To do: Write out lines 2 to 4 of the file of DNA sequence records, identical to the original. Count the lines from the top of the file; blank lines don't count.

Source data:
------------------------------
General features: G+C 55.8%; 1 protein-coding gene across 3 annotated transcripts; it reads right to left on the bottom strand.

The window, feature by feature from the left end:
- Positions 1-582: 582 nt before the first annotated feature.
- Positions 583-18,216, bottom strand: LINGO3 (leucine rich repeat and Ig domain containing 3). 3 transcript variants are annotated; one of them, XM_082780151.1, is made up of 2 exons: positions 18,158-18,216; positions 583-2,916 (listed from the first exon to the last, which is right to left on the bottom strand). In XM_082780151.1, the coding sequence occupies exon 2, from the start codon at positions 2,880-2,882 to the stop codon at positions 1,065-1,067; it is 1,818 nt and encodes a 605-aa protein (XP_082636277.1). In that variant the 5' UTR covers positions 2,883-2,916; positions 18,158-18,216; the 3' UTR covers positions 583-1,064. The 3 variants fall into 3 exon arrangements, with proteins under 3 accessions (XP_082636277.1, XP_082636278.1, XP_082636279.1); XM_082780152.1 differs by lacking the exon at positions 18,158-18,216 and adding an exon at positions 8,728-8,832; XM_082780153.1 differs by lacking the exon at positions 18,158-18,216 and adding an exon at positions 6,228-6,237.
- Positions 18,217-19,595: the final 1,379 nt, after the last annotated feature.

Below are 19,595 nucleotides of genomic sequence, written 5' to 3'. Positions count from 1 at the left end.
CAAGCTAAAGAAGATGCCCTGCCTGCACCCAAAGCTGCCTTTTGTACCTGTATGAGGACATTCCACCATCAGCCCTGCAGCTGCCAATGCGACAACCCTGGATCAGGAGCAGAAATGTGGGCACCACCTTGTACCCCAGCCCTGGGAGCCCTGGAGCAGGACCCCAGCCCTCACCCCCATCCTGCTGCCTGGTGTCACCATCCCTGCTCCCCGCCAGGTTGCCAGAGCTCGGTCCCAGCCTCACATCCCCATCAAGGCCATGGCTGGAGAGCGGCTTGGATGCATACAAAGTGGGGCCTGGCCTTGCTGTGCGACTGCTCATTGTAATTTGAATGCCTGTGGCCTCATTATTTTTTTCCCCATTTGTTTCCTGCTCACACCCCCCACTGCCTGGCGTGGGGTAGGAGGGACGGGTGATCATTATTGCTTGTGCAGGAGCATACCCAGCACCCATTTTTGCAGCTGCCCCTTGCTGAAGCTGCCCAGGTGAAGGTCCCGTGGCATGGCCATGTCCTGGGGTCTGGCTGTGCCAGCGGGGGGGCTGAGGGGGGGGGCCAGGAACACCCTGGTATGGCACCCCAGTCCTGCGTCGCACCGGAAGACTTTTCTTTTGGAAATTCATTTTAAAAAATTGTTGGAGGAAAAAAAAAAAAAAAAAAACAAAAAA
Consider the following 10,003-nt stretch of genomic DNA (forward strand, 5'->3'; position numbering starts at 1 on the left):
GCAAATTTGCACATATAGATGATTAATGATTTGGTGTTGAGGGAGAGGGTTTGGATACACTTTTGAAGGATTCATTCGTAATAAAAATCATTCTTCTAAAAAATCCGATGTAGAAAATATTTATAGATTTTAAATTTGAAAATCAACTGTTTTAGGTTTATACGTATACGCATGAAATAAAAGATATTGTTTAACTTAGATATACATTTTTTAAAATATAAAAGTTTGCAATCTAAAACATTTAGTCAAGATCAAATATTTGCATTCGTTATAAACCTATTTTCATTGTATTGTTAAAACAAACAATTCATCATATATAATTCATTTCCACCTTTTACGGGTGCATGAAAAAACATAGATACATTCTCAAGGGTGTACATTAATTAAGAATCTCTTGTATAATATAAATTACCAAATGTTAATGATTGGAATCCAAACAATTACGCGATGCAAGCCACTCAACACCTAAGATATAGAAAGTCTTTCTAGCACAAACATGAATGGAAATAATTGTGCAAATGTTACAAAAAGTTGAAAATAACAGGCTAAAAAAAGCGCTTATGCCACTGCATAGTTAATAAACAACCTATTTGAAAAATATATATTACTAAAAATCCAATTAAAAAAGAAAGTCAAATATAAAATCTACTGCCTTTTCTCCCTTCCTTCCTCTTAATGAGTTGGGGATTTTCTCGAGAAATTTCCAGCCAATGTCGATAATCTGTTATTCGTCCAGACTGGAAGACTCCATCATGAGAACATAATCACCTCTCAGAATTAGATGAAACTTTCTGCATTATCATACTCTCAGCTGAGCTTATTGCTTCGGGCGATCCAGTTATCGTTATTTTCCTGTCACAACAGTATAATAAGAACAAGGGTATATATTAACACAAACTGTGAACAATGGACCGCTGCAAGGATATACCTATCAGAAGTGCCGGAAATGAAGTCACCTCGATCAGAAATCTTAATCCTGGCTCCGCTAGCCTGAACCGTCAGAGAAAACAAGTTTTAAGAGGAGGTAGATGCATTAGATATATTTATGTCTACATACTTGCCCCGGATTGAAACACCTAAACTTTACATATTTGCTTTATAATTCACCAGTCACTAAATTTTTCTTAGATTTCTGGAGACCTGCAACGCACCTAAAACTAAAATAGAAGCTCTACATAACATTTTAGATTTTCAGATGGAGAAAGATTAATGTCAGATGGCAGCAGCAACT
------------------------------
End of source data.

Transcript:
The window, feature by feature from the left end:
- Positions 1-582: 582 nt before the first annotated feature.
- Positions 583-18,216, bottom strand: LINGO3 (leucine rich repeat and Ig domain containing 3). 3 transcript variants are annotated; one of them, XM_082780151.1, is made up of 2 exons: positions 18,158-18,216; positions 583-2,916 (listed from the first exon to the last, which is right to left on the bottom strand). In XM_082780151.1, the coding sequence occupies exon 2, from the start codon at positions 2,880-2,882 to the stop codon at positions 1,065-1,067; it is 1,818 nt and encodes a 605-aa protein (XP_082636277.1). In that variant the 5' UTR covers positions 2,883-2,916; positions 18,158-18,216; the 3' UTR covers positions 583-1,064. The 3 variants fall into 3 exon arrangements, with proteins under 3 accessions (XP_082636277.1, XP_082636278.1, XP_082636279.1); XM_082780152.1 differs by lacking the exon at positions 18,158-18,216 and adding an exon at positions 8,728-8,832; XM_082780153.1 differs by lacking the exon at positions 18,158-18,216 and adding an exon at positions 6,228-6,237.